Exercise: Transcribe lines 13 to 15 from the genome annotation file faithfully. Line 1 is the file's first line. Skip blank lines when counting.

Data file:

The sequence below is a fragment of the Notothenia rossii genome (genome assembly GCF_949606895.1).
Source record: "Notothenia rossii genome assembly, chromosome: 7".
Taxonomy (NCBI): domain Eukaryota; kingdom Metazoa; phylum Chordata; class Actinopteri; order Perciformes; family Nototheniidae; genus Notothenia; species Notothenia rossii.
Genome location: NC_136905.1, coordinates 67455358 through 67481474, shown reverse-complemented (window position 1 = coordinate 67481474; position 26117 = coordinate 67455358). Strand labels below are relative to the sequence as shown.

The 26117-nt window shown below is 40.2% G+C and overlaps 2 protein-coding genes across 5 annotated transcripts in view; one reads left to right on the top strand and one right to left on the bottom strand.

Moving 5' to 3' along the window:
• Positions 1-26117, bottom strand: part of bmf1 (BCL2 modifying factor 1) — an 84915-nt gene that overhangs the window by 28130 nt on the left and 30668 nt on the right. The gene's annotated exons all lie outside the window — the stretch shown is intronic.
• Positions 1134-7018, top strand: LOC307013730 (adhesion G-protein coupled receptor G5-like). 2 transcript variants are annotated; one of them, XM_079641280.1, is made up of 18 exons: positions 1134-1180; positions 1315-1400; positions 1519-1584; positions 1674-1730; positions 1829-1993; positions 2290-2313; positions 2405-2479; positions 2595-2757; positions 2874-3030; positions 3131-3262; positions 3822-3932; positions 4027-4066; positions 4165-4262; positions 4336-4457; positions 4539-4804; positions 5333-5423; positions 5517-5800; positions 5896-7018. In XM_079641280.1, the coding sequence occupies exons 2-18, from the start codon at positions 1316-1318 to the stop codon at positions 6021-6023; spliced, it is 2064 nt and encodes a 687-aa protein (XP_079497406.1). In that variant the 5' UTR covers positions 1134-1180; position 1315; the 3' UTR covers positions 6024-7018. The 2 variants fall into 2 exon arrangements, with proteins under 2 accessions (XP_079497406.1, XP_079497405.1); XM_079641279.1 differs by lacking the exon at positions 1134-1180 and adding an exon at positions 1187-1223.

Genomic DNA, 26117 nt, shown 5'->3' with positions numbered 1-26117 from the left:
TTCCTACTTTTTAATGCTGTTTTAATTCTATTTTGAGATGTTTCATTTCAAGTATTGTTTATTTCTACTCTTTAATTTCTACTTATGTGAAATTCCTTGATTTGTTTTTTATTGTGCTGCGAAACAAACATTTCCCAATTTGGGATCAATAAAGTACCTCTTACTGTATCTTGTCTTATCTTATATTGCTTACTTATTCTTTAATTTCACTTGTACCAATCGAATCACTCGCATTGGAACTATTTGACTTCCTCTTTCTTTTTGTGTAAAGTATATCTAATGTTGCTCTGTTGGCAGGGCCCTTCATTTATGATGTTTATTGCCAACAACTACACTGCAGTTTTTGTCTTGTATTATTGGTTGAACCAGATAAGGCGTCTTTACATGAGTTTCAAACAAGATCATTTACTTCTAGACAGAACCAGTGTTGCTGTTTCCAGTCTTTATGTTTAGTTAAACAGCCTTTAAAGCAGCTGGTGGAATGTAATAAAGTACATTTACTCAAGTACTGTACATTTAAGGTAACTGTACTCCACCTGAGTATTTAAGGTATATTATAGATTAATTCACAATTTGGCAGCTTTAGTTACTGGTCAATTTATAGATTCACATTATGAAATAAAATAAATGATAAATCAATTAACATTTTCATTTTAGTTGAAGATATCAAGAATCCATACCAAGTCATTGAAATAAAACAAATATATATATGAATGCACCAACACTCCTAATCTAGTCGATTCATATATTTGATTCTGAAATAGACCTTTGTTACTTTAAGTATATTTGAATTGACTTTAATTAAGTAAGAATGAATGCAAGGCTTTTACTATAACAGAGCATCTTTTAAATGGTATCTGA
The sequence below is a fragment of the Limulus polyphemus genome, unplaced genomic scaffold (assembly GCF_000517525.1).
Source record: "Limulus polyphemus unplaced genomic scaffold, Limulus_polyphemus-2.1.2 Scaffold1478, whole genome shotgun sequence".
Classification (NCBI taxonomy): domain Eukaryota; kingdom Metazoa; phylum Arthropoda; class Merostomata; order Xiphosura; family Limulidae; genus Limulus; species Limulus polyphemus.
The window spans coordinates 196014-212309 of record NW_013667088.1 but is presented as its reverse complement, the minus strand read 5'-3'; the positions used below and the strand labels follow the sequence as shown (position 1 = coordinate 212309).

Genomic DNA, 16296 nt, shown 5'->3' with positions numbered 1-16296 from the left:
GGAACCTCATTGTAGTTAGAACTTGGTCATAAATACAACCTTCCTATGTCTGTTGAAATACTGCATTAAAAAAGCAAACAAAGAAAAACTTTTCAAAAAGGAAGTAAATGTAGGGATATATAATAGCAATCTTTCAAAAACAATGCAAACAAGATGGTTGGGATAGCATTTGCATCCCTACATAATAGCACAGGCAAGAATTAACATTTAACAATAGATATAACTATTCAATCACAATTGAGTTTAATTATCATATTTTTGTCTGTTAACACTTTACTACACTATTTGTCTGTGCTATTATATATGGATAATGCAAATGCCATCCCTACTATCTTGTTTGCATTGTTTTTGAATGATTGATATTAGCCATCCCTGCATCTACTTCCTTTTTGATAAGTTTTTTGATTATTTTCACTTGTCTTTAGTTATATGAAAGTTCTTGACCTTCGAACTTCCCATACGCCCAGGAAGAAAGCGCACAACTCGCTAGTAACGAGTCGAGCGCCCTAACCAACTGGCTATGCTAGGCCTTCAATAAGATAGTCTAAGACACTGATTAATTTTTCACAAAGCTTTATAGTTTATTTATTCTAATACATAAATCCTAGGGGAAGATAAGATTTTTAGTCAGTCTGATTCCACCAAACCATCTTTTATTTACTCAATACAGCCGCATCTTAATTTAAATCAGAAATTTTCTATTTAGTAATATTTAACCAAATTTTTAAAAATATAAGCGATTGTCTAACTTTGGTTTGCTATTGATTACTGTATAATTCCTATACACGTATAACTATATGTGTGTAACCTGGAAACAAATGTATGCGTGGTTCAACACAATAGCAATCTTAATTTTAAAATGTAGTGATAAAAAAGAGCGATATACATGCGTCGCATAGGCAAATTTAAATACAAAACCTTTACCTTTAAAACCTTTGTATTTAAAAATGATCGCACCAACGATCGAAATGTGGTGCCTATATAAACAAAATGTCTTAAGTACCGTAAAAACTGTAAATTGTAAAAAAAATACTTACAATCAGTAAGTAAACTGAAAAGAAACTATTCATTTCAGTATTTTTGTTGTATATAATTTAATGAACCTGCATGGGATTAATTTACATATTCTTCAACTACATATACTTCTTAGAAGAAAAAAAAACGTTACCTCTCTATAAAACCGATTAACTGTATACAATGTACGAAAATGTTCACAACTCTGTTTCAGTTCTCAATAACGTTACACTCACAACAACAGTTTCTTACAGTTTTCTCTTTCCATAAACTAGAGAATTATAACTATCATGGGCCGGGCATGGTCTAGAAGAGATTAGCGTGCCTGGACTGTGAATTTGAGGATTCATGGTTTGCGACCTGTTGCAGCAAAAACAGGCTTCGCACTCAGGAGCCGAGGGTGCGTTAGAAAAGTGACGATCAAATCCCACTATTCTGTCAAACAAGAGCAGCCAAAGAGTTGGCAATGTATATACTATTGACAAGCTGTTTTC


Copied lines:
Classification (NCBI taxonomy): domain Eukaryota; kingdom Metazoa; phylum Arthropoda; class Merostomata; order Xiphosura; family Limulidae; genus Limulus; species Limulus polyphemus.
The window spans coordinates 196014-212309 of record NW_013667088.1 but is presented as its reverse complement, the minus strand read 5'-3'; the positions used below and the strand labels follow the sequence as shown (position 1 = coordinate 212309).

Genomic DNA, 16296 nt, shown 5'->3' with positions numbered 1-16296 from the left: